We know that mentoring is a highly personalised form of career development and, if it is offered equally, can be one of the most effective ways to improve diversity at all levels of an organisation. We have been participating in the high-profile 30% Club cross-company mentoring scheme for five years, which matches our high-potential women with a senior leader mentor from a FTSE 100 company. We also provide similar cross-company mentoring opportunities to our LGBT employees through our membership with OUTstanding and were the first firm to develop a bespoke cross-company mentoring scheme for our BME employees.
Having a mentor outside of the firm brings with it many benefits. It provides a confidential space to discuss your career with an experienced professional, learn from new perspectives and develop external networks. These schemes are also a great way for our people to meet diverse role models with similar backgrounds and experiences. In addition to the external mentoring, we also offer an internal mentoring scheme which provides our associates with the opportunity to be mentored by a partner outside of their legal group. Our associates can request a mentor from a particular background if they wish.
We’re also celebrating the fifth anniversary of our Female Leadership Development programme for mid to senior level female associates, which we host in partnership with our European Best Friend firms. The six-day programme is run across three European cities and focusses on building leadership skills within the legal sector and relationships across the firms.
How does Slaughter and May avoid diversity becoming a box-ticking exercise?
We approach our work in this area from an inclusion perspective and our definition of diversity goes beyond the protected characteristic under the law. Our aim is to ensure everyone feels valued, included and supported.
Our eight diversity networks are central to this. They play an important role in increasing the visibility of diversity and fostering a spirit of inclusion within the firm and work together as a ‘Network of Networks’.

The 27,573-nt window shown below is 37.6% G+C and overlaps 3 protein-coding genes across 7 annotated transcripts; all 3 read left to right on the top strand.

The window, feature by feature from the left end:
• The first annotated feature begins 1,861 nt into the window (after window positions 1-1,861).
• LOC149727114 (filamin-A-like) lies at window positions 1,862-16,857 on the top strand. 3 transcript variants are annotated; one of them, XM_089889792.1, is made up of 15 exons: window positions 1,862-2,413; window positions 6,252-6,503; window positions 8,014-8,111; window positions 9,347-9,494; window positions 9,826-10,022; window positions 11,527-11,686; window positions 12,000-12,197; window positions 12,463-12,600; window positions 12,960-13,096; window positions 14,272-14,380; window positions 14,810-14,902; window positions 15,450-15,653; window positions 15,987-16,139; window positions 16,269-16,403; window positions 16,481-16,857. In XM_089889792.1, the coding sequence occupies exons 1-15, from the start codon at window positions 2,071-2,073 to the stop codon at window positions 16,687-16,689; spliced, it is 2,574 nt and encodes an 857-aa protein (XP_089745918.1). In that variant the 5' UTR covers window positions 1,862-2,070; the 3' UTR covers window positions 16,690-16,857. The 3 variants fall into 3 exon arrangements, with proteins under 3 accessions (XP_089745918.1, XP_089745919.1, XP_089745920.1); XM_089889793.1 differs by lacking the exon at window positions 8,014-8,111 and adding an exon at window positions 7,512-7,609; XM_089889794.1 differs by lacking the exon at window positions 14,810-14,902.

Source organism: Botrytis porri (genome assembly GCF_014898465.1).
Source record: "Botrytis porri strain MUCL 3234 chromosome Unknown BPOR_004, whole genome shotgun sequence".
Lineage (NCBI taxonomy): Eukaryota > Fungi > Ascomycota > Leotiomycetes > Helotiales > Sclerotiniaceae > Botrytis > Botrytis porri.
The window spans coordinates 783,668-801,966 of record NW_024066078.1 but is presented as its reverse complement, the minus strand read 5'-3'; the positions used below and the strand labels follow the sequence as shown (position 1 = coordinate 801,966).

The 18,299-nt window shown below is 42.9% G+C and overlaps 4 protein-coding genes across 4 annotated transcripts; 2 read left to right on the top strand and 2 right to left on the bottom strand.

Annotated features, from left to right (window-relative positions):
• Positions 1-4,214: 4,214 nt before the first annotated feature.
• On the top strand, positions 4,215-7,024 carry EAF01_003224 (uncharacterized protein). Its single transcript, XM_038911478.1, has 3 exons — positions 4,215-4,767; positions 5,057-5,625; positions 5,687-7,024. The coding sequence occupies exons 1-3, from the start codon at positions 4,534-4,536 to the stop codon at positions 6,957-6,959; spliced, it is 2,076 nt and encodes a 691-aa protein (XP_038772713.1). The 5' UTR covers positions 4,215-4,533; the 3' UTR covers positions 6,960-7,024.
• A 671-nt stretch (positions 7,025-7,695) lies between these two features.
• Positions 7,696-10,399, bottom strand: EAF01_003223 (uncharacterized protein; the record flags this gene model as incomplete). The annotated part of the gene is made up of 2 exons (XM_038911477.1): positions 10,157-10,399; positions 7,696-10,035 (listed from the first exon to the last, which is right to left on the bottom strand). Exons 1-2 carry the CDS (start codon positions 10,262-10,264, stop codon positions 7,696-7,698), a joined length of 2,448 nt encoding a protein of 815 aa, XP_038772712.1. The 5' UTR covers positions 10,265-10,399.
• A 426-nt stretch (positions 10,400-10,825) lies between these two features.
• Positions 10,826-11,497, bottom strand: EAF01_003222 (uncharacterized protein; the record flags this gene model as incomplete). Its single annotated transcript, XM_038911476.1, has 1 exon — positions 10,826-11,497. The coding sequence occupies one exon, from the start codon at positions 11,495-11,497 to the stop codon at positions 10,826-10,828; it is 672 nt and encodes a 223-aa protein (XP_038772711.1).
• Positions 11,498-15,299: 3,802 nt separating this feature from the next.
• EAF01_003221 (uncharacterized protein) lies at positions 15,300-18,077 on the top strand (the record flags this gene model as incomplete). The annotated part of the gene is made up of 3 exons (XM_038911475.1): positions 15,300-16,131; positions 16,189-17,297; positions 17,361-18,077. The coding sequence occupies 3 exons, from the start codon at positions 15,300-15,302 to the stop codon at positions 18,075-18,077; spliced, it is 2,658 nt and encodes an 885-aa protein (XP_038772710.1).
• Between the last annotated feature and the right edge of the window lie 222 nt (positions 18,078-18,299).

A key part of the success of our networks is that they genuinely involve people throughout the firm in the discussion. All of our network’s activities are open to everyone in the firm, regardless of whether they identify with a particular group. Everybody is encouraged to attend a network event to learn from different perspectives and meet new people from across the firm.
What assurances would you give to individuals who want to apply for a training contract but feel hesitant to do so because of their gender/sexual orientation/ethnicity/background/disability/any other diversity-related reason?
I would encourage anyone who feels hesitant applying to a firm, whether it be to Slaughter and May or others, to experience the culture for themselves. A firm’s website and brochure can provide useful information, but it can be difficult making a decision on where to begin your career based on this alone, so meeting people at the firm in person is crucial. Make the time to attend open days, law fairs or other firm events and ask partners and lawyers questions about the things that matter to you most. Events are also a great way to meet a diverse range of people working at the firm and hear directly about their experiences. Finding out more about the culture and day-to-day life at the firm first-hand should help make your decision a little easier.